ER: I don’t remember what I wanted to do as a kid, but high school was when I really discovered an affinity for math and science—physics in particular. For a time, I thought I might pursue that, but my mom encouraged me to try engineering—something a bit more application-based. There was this really beautiful bridge in Boston (I grew up a couple hours away, in Northampton) called the Zakim Bridge. I got it in my head that I wanted to build bridges like that, not realizing that the beautiful parts are mostly designed by architects. I toyed with becoming an architect for a minute, but I’ve never been a very artsy person. When Clark Construction came to my college looking for interns, I thought general contracting sounded up my alley, which is how I ended up where I did.
MGAC: What do you think your teenage self would think of your current job?
ER: When I think of myself back then, I think I really just wanted to be “the boss”—to be in charge of people and the way things go. That’s basically what I am now! I manage a group of people, a project, a process. I keep things moving forward.
MGAC: Very full circle! Speaking of moving things forward, what projects are keeping you busy these days?
ER: I’m currently working on two schools—School Without Walls at Francis Stevens, which is a $90M renovation and addition project in the West End. The cool thing about that one is that it backs up to Rock Creek Park. We’re working with the National Parks Service to create a space that really works for the school and the community. I’m also working on a renovation of Browne Education Campus. It’s a very large school, tracking at $90M.
MGAC: Sounds like a full plate! When you think about your role at MGAC, what do you hope your lasting impact is here?
ER: One of my favorite things about my current role is that I get to mentor a lot of people. So many of us have experienced feeling like you can’t speak up in a meeting or can’t comment on something due to impostor syndrome. I love empowering my people to go out and solve problems or get the answers they need. I always say, “I’m here to support you if you totally fail, but you’re not going to!” This is where you really start to see people blossom and take on a true leadership role themselves. So that’s the impact I’d like to make, especially among the young women I work with. The impostor syndrome can often feel doubled for them.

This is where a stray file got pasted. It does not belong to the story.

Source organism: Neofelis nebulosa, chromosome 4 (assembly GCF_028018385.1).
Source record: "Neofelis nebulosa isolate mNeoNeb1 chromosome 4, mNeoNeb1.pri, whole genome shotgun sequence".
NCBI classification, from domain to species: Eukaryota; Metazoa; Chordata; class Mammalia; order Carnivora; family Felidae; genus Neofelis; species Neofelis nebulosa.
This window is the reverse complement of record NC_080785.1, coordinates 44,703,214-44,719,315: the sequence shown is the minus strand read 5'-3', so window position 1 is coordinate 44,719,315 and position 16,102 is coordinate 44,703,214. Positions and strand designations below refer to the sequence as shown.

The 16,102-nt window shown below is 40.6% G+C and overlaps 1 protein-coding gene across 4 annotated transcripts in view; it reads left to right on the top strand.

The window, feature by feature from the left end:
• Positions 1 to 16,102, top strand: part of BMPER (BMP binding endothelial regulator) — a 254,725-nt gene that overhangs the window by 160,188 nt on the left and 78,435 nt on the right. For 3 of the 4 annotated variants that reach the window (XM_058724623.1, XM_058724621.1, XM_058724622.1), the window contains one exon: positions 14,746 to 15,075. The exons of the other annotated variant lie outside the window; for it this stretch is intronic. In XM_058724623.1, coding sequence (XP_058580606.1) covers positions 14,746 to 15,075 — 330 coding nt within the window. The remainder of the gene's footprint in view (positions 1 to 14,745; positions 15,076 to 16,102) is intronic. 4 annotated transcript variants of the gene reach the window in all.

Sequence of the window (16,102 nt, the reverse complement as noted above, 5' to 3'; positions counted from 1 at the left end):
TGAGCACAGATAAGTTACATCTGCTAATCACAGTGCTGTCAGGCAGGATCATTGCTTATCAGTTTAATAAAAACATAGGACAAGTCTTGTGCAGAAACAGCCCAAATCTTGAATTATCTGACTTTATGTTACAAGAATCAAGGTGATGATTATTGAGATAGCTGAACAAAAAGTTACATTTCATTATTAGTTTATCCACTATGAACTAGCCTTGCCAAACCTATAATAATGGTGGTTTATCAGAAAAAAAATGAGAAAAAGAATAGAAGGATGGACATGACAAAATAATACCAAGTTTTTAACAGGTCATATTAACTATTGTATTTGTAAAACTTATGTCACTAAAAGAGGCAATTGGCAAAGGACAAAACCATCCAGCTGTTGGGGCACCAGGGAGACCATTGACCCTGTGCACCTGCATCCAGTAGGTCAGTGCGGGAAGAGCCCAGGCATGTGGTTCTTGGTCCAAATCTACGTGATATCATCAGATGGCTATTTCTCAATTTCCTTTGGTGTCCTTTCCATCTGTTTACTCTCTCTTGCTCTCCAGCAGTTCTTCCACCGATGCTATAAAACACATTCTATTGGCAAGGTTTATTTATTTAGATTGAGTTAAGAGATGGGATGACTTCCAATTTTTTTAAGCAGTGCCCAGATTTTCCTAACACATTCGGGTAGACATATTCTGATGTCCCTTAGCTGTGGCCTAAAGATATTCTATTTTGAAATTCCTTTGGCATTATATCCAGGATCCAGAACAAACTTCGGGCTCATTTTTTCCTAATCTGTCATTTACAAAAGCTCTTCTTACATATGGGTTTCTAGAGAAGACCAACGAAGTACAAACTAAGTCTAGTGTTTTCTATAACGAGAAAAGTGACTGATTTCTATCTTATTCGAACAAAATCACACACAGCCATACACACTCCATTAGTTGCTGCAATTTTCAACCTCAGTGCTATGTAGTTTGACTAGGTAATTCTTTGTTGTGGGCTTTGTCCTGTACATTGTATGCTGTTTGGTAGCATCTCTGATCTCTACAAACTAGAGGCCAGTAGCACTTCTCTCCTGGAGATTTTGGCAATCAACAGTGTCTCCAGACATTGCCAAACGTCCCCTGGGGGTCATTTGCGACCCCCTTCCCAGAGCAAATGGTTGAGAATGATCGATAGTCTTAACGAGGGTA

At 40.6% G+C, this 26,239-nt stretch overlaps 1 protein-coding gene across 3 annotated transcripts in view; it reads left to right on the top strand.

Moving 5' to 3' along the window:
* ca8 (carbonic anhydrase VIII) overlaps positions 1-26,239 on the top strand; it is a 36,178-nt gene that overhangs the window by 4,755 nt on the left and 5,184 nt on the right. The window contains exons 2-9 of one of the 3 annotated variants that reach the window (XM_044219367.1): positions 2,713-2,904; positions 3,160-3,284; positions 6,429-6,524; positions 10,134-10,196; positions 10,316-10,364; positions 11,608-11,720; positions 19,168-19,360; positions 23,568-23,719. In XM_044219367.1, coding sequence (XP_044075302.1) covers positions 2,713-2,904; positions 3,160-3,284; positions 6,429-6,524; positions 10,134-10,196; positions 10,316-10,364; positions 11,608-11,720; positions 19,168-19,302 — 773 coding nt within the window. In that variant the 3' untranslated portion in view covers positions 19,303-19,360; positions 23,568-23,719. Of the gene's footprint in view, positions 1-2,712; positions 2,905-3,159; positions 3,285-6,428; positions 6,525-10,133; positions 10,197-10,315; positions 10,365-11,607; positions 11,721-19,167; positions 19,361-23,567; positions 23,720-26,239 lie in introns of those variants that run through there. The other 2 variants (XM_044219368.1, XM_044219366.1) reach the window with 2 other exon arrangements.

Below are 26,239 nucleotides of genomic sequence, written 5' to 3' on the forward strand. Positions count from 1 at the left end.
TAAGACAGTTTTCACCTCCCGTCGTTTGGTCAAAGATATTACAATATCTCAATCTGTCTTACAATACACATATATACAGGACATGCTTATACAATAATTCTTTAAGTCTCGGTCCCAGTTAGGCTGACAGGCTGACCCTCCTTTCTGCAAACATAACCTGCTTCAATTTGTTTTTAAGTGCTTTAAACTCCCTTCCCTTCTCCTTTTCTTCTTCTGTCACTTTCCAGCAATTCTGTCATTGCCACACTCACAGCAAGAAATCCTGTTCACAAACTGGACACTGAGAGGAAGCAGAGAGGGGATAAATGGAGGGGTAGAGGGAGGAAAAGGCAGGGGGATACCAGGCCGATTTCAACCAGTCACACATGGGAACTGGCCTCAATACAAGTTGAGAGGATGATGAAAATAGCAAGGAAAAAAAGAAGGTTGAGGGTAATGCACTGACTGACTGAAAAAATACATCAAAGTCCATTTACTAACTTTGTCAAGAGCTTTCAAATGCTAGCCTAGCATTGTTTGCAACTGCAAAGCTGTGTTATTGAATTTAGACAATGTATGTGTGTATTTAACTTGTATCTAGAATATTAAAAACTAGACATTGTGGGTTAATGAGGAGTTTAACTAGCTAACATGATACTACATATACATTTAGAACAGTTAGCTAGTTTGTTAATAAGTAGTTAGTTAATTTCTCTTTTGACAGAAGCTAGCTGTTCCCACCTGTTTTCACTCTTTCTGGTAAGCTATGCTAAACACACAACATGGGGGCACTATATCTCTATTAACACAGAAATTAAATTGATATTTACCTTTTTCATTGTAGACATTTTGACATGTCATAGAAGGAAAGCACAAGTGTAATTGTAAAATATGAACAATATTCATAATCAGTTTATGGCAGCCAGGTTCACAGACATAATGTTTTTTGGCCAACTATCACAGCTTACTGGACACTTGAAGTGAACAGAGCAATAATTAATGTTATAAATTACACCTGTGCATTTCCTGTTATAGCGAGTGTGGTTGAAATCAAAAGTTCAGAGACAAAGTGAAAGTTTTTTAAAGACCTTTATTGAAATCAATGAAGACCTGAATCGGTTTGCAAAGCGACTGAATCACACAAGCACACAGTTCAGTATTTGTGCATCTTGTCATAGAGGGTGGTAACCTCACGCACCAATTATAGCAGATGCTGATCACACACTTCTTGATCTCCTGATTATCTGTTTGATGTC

MGAC: A common experience in male-dominated industries.
ER: It’s true. We’re often the only women in a room full of people. I like being an example, for my mentees, of someone who has progressed further in her career, who has two children, and can still manage as both a mom and a leader. I’ve worked mostly for men my whole career, but the first female direct boss I ever had was at MGAC. It can make a real difference to have someone who really understands the issues you’re facing in that role.
MGAC: Absolutely! What have some of those challenges looked like for you?
ER: I think the greatest challenge I’ve faced is being underestimated when people first start working with me—getting them to see my experience and capability right off the bat and building the necessary trust for a good working relationship. For the most part, I’ve almost never walked into a room and had everyone immediately see me as the subject matter expert that I am. It feels like there’s always someone questioning, “Who is this woman, and why is she bossing us around?”
MGAC: What are some of the biggest lessons you’ve taken from these experiences?
ER: That everybody has something to bring to the table and deserves the opportunity to share their opinion. It’s all about taking a moment to listen, even if someone just started yesterday. Maybe their question does more than just help them understand something; maybe it presents a groundbreaking idea, or a perspective we’ve never considered before.
MGAC: Your work is deeply connected to the DC area and its residents. How do you hope your work will impact the community at large?